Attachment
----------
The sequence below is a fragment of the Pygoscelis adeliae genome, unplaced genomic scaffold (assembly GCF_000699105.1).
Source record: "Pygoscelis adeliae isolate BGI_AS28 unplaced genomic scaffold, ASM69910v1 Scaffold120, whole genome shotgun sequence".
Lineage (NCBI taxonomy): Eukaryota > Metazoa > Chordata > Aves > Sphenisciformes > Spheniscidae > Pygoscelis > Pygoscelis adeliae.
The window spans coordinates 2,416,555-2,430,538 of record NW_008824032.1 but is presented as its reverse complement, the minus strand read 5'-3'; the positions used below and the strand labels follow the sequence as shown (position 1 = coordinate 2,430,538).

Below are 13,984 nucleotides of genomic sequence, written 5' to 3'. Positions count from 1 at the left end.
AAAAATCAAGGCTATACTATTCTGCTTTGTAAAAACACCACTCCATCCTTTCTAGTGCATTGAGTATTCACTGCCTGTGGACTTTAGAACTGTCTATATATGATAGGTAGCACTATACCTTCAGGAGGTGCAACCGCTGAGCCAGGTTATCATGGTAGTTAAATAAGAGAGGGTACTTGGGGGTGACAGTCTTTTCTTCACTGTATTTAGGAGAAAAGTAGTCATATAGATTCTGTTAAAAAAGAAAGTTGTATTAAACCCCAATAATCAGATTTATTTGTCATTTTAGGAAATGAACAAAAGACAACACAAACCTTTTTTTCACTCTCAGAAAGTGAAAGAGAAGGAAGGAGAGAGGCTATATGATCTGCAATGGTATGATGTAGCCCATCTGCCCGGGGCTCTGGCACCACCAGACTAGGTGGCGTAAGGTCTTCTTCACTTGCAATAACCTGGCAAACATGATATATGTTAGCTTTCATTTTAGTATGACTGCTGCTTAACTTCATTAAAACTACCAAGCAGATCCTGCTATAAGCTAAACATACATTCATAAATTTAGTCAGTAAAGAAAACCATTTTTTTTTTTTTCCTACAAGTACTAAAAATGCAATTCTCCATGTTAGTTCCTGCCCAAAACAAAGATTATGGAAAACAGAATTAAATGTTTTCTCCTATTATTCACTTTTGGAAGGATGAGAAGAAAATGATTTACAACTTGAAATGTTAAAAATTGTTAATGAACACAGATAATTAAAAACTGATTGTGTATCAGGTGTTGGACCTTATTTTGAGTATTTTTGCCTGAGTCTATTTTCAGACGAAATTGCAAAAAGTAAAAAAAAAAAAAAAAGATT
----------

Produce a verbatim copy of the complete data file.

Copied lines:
The sequence below is a fragment of the Pygoscelis adeliae genome, unplaced genomic scaffold (assembly GCF_000699105.1).
Source record: "Pygoscelis adeliae isolate BGI_AS28 unplaced genomic scaffold, ASM69910v1 Scaffold120, whole genome shotgun sequence".
Lineage (NCBI taxonomy): Eukaryota > Metazoa > Chordata > Aves > Sphenisciformes > Spheniscidae > Pygoscelis > Pygoscelis adeliae.
The window spans coordinates 2,416,555-2,430,538 of record NW_008824032.1 but is presented as its reverse complement, the minus strand read 5'-3'; the positions used below and the strand labels follow the sequence as shown (position 1 = coordinate 2,430,538).

Below are 13,984 nucleotides of genomic sequence, written 5' to 3'. Positions count from 1 at the left end.
AAAAATCAAGGCTATACTATTCTGCTTTGTAAAAACACCACTCCATCCTTTCTAGTGCATTGAGTATTCACTGCCTGTGGACTTTAGAACTGTCTATATATGATAGGTAGCACTATACCTTCAGGAGGTGCAACCGCTGAGCCAGGTTATCATGGTAGTTAAATAAGAGAGGGTACTTGGGGGTGACAGTCTTTTCTTCACTGTATTTAGGAGAAAAGTAGTCATATAGATTCTGTTAAAAAAGAAAGTTGTATTAAACCCCAATAATCAGATTTATTTGTCATTTTAGGAAATGAACAAAAGACAACACAAACCTTTTTTTCACTCTCAGAAAGTGAAAGAGAAGGAAGGAGAGAGGCTATATGATCTGCAATGGTATGATGTAGCCCATCTGCCCGGGGCTCTGGCACCACCAGACTAGGTGGCGTAAGGTCTTCTTCACTTGCAATAACCTGGCAAACATGATATATGTTAGCTTTCATTTTAGTATGACTGCTGCTTAACTTCATTAAAACTACCAAGCAGATCCTGCTATAAGCTAAACATACATTCATAAATTTAGTCAGTAAAGAAAACCATTTTTTTTTTTTTCCTACAAGTACTAAAAATGCAATTCTCCATGTTAGTTCCTGCCCAAAACAAAGATTATGGAAAACAGAATTAAATGTTTTCTCCTATTATTCACTTTTGGAAGGATGAGAAGAAAATGATTTACAACTTGAAATGTTAAAAATTGTTAATGAACACAGATAATTAAAAACTGATTGTGTATCAGGTGTTGGACCTTATTTTGAGTATTTTTGCCTGAGTCTATTTTCAGACGAAATTGCAAAAAGTAAAAAAAAAAAAAAAAGATT